One of the best articles on housing that I have read in a very long time has been sent to me by a former employee who now works and lives in Seattle. Titled “Why is Your Home so Boring?” it was written by Lawrence W. Cheek (an honorary member of the American Institute of Architects) and appeared in a Seattle newspaper.
So what did he say that I found so interesting? Many things, in a very long article—but space limits me to two themes.
Firstly, in an observation that I believe has echoes here, he argues that the modern American upmarket project home is designed to wow prospective buyers, not satisfy the needs of eventual owners. “For example”, he points out “the most dramatic interior space in nearly every display house is the one that a family will never spend more than a few seconds in: the entry.” He describes in detail these “soaring” two-storey spaces with “their staircases slashing upward”, “bright, expansive…full of promise”. “But the promise shatters…in the featureless” spaces where people actually live.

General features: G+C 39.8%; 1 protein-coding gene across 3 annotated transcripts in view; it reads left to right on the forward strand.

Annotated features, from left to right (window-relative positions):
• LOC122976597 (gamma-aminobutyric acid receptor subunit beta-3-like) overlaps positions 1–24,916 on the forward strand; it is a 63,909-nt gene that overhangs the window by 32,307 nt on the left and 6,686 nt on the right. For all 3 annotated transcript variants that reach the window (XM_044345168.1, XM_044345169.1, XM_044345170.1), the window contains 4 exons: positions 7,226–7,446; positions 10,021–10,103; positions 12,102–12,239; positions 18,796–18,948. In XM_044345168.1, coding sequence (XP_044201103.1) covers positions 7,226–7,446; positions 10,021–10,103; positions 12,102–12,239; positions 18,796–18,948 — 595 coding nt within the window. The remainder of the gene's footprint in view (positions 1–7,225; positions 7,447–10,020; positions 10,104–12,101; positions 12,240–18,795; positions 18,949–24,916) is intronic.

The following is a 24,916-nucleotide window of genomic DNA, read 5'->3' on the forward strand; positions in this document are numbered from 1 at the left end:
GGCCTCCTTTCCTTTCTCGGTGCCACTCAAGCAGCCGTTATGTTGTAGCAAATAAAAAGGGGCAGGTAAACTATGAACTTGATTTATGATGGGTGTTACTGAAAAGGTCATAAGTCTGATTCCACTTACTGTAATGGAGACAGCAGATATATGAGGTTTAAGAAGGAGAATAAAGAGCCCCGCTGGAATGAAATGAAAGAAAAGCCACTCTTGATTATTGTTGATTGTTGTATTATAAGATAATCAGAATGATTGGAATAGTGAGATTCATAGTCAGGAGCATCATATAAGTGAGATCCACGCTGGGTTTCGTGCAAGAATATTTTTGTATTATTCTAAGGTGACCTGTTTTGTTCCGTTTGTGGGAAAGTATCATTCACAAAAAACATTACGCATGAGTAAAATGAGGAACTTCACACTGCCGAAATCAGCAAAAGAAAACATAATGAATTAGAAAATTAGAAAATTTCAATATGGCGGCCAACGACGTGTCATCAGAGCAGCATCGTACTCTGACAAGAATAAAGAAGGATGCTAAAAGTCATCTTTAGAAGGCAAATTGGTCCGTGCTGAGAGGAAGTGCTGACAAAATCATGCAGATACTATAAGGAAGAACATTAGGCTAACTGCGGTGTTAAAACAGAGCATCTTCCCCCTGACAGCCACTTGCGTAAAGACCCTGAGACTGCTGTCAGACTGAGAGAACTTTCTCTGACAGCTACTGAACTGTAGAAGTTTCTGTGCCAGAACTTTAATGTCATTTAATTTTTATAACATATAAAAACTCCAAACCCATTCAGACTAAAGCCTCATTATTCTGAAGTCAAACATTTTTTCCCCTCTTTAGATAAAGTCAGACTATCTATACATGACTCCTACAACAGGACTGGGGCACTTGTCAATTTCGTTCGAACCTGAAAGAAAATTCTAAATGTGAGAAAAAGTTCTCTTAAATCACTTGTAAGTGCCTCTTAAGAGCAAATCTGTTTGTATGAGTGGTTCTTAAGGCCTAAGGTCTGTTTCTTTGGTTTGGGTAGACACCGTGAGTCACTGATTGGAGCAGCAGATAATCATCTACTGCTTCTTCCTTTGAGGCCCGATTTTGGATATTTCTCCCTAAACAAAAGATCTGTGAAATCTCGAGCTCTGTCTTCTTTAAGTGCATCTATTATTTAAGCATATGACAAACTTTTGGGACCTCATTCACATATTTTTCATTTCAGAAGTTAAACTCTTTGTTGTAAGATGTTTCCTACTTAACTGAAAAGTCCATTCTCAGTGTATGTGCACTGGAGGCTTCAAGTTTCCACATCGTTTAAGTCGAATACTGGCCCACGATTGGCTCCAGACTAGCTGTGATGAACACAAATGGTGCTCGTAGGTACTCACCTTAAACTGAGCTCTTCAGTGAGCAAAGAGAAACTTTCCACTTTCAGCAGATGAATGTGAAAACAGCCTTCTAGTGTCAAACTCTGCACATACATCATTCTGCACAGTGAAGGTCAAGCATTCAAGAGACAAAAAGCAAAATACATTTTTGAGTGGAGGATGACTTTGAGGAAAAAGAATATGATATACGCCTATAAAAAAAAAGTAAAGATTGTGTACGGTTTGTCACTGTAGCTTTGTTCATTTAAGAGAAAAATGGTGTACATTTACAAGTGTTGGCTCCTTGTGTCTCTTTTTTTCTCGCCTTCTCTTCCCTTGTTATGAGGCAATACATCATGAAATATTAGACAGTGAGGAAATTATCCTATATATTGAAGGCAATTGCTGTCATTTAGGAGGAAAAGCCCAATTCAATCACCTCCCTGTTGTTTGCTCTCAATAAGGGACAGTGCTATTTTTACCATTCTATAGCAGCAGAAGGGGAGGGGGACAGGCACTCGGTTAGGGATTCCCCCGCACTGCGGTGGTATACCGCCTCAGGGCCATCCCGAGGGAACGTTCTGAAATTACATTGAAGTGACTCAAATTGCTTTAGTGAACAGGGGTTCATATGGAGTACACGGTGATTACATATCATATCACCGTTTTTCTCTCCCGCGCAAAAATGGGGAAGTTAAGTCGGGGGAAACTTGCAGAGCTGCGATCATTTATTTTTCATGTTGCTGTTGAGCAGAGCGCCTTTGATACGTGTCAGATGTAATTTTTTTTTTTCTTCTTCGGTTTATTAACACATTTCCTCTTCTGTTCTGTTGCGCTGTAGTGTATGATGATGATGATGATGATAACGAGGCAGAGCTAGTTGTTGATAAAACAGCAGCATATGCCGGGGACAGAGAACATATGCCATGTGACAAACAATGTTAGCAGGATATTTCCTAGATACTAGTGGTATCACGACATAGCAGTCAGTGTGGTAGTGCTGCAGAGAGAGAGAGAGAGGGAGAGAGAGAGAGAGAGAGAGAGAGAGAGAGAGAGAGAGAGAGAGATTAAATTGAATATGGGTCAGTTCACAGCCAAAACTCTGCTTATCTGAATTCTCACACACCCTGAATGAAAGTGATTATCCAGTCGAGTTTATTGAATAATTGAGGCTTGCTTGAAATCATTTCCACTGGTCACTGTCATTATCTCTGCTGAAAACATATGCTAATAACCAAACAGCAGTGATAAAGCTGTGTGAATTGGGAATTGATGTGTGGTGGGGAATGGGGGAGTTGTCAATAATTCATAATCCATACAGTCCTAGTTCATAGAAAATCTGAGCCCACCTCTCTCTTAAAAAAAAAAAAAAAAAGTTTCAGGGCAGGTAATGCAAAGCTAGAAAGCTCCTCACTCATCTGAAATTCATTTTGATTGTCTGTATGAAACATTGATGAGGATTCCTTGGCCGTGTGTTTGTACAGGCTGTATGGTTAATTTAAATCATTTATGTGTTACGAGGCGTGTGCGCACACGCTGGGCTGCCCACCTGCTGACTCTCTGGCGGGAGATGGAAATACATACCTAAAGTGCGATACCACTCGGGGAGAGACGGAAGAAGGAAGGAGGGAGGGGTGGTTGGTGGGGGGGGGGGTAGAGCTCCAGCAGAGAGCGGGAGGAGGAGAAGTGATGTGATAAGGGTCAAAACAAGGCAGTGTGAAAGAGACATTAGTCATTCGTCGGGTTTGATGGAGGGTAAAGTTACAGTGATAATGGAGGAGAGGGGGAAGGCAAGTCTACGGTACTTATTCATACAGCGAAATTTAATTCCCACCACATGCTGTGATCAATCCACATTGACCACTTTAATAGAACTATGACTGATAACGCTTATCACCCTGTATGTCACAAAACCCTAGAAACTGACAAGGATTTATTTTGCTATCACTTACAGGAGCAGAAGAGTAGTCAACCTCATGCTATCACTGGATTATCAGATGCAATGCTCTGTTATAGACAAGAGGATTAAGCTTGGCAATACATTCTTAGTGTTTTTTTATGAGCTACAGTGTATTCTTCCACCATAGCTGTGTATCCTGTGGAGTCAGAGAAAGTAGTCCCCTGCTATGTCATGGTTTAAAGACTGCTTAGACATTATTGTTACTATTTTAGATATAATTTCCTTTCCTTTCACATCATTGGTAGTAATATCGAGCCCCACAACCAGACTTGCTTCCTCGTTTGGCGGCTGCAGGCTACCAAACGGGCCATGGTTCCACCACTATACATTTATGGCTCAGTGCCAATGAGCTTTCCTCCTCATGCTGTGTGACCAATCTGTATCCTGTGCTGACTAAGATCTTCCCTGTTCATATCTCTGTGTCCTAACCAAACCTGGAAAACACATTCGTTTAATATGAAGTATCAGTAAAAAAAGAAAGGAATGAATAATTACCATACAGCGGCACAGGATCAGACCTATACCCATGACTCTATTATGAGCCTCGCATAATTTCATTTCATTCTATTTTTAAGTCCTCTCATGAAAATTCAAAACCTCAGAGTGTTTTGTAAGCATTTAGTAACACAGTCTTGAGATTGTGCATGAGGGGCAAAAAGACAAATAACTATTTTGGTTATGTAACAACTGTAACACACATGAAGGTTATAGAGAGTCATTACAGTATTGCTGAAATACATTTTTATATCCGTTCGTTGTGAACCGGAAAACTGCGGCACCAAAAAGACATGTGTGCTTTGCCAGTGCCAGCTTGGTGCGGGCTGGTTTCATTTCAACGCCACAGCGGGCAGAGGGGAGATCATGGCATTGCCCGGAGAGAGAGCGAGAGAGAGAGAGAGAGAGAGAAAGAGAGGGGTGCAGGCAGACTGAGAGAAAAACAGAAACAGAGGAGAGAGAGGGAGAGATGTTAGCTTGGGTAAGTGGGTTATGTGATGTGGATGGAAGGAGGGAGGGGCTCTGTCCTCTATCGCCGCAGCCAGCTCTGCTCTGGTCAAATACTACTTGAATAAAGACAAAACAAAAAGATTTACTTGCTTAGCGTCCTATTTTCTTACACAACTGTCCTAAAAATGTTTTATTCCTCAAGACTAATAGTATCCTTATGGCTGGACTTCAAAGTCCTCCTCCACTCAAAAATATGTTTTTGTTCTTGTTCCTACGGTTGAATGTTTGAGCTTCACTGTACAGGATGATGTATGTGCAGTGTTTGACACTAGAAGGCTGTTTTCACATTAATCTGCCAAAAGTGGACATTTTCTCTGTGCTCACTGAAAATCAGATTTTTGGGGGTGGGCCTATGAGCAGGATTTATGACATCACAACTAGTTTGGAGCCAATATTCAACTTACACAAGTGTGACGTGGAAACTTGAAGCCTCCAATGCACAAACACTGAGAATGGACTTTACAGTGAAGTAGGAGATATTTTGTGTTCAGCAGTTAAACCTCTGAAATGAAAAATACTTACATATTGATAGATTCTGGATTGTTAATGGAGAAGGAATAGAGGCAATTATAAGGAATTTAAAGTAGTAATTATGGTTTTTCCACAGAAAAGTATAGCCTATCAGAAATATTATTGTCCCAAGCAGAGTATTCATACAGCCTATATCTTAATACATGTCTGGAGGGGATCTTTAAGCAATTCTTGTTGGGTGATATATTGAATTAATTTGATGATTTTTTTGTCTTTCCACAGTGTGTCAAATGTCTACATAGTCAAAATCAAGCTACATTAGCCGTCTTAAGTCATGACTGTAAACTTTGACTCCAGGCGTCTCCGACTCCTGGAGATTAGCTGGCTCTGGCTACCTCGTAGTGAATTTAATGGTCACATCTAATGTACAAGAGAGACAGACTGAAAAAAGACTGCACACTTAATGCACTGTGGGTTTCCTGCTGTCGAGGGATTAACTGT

They are displays “built to sell, not live in”.
Now Lawrence Cheek would not know of my company, and I certainly donʼt mean to imply that he endorses our design approach. But I can say that I wholeheartedly embrace his views. Indeed, I spelled out our philosophy some months ago under the heading… “Houses are to Live in, not to Look at”.
The second theme? Addressing the American fashion for colonial-style display homes (more echoes here?) the writer pleads for “something bolder than a revival costume—something like a room whose mood shifts subtly with the quality of the dayʼs light, whose spaces and textures not only accommodate the human imagination but also stimulate it”.
I could not have written those words—but I have spent every week of my 26 years in this business trying to design and build homes with rooms just like the one described.